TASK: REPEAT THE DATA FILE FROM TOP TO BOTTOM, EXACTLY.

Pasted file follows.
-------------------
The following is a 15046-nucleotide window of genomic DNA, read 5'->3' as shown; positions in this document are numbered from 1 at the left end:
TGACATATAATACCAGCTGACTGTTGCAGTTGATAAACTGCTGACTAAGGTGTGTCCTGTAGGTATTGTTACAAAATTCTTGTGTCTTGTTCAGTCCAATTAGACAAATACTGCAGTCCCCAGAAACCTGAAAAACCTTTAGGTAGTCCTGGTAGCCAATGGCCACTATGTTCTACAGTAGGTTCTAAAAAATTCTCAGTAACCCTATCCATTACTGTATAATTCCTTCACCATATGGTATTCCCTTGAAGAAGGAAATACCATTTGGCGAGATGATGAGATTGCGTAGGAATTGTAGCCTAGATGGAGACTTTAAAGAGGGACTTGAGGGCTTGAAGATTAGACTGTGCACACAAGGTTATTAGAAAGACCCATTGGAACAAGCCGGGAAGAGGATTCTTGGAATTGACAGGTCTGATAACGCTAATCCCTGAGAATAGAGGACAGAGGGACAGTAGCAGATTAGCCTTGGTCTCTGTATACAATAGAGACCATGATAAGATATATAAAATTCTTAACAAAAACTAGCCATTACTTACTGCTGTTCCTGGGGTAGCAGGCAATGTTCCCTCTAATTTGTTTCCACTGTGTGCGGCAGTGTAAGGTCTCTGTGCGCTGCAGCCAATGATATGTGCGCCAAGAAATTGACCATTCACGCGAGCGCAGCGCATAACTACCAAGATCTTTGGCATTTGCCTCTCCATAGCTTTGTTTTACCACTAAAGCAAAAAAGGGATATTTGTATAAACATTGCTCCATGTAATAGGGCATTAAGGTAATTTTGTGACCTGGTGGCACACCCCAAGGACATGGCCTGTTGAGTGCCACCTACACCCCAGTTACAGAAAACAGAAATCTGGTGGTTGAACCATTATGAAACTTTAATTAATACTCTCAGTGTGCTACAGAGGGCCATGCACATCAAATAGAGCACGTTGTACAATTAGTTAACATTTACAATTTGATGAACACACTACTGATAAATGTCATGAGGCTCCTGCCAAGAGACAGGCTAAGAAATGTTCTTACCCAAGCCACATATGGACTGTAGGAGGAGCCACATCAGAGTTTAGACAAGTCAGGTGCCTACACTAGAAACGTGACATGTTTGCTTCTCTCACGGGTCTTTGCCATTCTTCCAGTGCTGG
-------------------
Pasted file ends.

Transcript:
The following is a 15046-nucleotide window of genomic DNA, read 5'->3' as shown; positions in this document are numbered from 1 at the left end:
TGACATATAATACCAGCTGACTGTTGCAGTTGATAAACTGCTGACTAAGGTGTGTCCTGTAGGTATTGTTACAAAATTCTTGTGTCTTGTTCAGTCCAATTAGACAAATACTGCAGTCCCCAGAAACCTGAAAAACCTTTAGGTAGTCCTGGTAGCCAATGGCCACTATGTTCTACAGTAGGTTCTAAAAAATTCTCAGTAACCCTATCCATTACTGTATAATTCCTTCACCATATGGTATTCCCTTGAAGAAGGAAATACCATTTGGCGAGATGATGAGATTGCGTAGGAATTGTAGCCTAGATGGAGACTTTAAAGAGGGACTTGAGGGCTTGAAGATTAGACTGTGCACACAAGGTTATTAGAAAGACCCATTGGAACAAGCCGGGAAGAGGATTCTTGGAATTGACAGGTCTGATAACGCTAATCCCTGAGAATAGAGGACAGAGGGACAGTAGCAGATTAGCCTTGGTCTCTGTATACAATAGAGACCATGATAAGATATATAAAATTCTTAACAAAAACTAGCCATTACTTACTGCTGTTCCTGGGGTAGCAGGCAATGTTCCCTCTAATTTGTTTCCACTGTGTGCGGCAGTGTAAGGTCTCTGTGCGCTGCAGCCAATGATATGTGCGCCAAGAAATTGACCATTCACGCGAGCGCAGCGCATAACTACCAAGATCTTTGGCATTTGCCTCTCCATAGCTTTGTTTTACCACTAAAGCAAAAAAGGGATATTTGTATAAACATTGCTCCATGTAATAGGGCATTAAGGTAATTTTGTGACCTGGTGGCACACCCCAAGGACATGGCCTGTTGAGTGCCACCTACACCCCAGTTACAGAAAACAGAAATCTGGTGGTTGAACCATTATGAAACTTTAATTAATACTCTCAGTGTGCTACAGAGGGCCATGCACATCAAATAGAGCACGTTGTACAATTAGTTAACATTTACAATTTGATGAACACACTACTGATAAATGTCATGAGGCTCCTGCCAAGAGACAGGCTAAGAAATGTTCTTACCCAAGCCACATATGGACTGTAGGAGGAGCCACATCAGAGTTTAGACAAGTCAGGTGCCTACACTAGAAACGTGACATGTTTGCTTCTCTCACGGGTCTTTGCCATTCTTCCAGTGCTGG